This release, which signals the impending General Availability (GA) Release, includes the usual spate of bug fixes, breaking changes, and new features.

The GA release is scheduled for September 6th, according to the milestones page.

A Maven archetype is a special type of Maven project that is used to generate other Maven projects. If you’ve ever used the New Project wizard in Eclipse to create a Maven project, chances are you’ve used the maven-quick-start archetype. Guess what? That’s a Maven archetype!

For this episode’s code talk through, I want to show you how to create a Maven archetype that you can use to create new projects that will come with JUnit 5 dependencies and boilerplate code.

The source code for the archetype is available in GitHub. And in this episode I want to do a quick walk through of the code for a Maven archetype, how it’s structured, and how to use it to generate a new project.

Let’s get started.

First, clone the code from GitHub. Open a Terminal window, navigate to the directory where you want the code to land and execute the git clone command:

git clone https://github.com/makotogo/JUnitJupiterArchetype

Next, import the code into Eclipse.

With the code in Eclipse, let’s take a quick tour. Expand all of the nodes in the source tree. Open the src/main/resources/META-INF/maven/archetype-metadata.xml file, which tells the archetype generator what source files, test  source files, resources and so forth you want to be included in new projects generated from the archetype.

A Maven archetype project is itself a Maven project, so there are two POM files to deal with:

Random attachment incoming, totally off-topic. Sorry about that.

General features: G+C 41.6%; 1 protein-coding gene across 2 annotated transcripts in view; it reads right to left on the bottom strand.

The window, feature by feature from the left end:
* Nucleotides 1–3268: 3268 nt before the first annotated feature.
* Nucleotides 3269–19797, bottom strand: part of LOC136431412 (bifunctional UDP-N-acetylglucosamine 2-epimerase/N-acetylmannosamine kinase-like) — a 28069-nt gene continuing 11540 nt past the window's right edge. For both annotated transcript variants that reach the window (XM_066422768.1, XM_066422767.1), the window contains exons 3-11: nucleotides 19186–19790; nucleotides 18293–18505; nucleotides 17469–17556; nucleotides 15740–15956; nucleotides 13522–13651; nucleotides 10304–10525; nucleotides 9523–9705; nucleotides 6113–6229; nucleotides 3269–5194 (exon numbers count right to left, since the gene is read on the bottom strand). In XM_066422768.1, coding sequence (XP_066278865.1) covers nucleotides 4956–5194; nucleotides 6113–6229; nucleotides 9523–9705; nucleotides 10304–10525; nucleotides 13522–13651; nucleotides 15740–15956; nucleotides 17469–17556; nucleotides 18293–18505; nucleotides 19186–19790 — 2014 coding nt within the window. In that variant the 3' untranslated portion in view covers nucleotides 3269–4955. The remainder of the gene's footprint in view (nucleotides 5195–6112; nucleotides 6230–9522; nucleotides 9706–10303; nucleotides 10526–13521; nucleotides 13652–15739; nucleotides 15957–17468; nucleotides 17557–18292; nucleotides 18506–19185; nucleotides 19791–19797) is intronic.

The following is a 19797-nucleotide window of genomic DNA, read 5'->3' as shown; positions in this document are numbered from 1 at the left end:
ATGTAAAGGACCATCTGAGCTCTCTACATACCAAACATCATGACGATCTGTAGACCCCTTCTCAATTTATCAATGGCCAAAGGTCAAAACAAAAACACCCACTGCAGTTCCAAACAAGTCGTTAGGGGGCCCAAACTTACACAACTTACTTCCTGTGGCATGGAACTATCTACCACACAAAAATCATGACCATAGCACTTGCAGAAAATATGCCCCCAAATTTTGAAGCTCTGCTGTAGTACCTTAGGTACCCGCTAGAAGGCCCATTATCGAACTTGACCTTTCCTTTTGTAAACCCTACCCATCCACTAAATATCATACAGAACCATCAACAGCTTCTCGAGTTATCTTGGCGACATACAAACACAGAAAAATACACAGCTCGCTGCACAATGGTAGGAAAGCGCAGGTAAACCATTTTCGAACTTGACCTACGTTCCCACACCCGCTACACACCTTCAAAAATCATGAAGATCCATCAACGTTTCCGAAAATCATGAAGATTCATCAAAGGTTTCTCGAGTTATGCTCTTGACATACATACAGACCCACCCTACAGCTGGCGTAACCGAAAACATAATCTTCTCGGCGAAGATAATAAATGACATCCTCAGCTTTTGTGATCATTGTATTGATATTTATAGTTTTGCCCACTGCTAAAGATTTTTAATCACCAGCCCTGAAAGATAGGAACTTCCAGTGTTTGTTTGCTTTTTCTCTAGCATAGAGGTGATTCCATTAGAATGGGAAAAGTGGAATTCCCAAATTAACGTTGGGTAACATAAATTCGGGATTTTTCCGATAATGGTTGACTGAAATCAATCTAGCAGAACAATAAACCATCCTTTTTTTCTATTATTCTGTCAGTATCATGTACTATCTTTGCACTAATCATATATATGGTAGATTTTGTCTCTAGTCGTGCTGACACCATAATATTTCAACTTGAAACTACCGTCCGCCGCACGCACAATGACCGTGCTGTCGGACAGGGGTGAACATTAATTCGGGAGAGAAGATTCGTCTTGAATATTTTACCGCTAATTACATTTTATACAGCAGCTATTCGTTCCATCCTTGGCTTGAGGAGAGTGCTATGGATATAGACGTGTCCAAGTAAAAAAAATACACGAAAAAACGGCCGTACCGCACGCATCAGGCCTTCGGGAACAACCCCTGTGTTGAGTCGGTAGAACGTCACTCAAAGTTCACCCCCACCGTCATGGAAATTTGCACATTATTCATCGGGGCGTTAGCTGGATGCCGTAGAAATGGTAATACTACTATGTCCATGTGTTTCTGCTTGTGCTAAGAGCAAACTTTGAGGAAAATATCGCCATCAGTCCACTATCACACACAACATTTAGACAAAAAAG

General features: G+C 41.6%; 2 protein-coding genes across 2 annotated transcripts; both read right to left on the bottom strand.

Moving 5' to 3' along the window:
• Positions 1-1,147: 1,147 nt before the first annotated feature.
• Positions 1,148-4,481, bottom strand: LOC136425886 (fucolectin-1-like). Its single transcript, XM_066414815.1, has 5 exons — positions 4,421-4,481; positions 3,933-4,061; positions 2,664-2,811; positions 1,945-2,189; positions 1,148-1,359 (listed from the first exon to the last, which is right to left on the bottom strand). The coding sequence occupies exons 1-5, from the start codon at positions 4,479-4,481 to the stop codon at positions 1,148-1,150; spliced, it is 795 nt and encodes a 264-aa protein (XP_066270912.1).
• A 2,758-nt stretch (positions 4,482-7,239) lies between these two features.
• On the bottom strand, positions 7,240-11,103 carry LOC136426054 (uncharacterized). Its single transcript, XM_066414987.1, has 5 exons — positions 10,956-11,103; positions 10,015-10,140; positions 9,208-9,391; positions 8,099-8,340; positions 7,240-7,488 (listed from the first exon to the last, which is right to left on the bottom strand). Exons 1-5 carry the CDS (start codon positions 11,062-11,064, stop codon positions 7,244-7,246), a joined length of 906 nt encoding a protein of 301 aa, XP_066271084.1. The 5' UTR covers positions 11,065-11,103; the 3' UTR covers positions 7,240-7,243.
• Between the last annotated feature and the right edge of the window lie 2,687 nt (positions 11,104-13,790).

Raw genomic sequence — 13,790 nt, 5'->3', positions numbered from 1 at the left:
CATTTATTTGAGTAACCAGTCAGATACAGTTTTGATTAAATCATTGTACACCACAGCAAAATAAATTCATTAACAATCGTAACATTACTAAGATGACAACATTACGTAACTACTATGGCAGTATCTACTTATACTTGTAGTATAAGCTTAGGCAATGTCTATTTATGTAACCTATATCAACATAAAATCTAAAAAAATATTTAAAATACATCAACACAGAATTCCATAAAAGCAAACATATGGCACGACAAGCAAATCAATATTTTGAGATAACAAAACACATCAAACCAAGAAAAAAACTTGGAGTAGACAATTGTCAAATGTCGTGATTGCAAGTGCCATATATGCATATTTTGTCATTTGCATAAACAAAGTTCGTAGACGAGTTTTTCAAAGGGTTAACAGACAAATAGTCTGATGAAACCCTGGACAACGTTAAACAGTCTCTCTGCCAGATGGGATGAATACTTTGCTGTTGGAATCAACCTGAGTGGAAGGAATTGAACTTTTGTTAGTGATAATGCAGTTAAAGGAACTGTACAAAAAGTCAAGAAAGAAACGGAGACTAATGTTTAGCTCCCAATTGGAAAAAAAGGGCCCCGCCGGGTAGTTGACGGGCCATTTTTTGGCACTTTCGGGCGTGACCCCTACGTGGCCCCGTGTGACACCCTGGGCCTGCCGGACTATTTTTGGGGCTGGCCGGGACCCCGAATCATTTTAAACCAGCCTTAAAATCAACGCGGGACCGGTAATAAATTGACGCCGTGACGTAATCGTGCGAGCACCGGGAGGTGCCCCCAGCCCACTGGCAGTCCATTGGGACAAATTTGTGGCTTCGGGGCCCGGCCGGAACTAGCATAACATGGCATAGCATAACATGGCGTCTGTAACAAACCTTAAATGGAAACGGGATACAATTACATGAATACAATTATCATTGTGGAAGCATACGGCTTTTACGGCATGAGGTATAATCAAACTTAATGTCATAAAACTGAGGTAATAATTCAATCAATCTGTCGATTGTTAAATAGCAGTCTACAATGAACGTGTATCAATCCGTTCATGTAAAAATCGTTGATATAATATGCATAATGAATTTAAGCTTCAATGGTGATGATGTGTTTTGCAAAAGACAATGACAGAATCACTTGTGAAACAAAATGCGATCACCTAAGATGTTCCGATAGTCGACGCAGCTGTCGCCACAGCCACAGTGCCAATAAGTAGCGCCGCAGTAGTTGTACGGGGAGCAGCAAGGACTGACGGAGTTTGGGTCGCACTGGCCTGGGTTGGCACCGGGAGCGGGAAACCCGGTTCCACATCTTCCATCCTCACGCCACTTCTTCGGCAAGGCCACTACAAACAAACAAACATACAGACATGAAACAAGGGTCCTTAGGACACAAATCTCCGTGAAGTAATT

The one that controls the archetype project itself, located in the project root:

  Archetype - jupiterArchetype

And the POM file that will be included in any projects created from the archetype, src/main/resources/archetype-resources/pom.xml.

The archetype project also includes boilerplate code like this:

package $package;

import static org.junit.jupiter.api.Assertions.assertAll;
import static org.junit.jupiter.api.Assertions.assertEquals;

import org.apache.log4j.Logger;

import org.junit.jupiter.api.BeforeEach;
import org.junit.jupiter.api.DisplayName;
import org.junit.jupiter.api.Test;
import org.junit.platform.runner.JUnitPlatform;
import org.junit.runner.RunWith;

 * Unit test for simple App.
public class AppTest {
  private static final Logger log = Logger.getLogger(AppTest.class);

  private App classUnderTest;

  void setUp() {
    classUnderTest = new App();

  @DisplayName("assertAll on a bunch of Strings should succeed.")
  public void doIt() {
    log.info("Testing doIt()...");
        () -> assertEquals("String", classUnderTest.doIt("String")),
        () -> assertEquals("StringToo", classUnderTest.doIt("StringToo")),
        () -> assertEquals("String2", classUnderTest.doIt("String2")),
        () -> assertEquals("StringAlso", classUnderTest.doIt("StringAlso")));


To use the archetype to create new projects, you first have to build the archetype project itself. Like I said, it’s a Maven project, so to build it go to Run As > Maven Project and specify the install and archetype:crawl goals to install it in your local Maven repository, and update your local archetype catalog, respectively.

Next, make sure the archetype is included in your local Maven archetype catalog, which is located in the repository root in a file called archetype-catalog.xml. And there it is.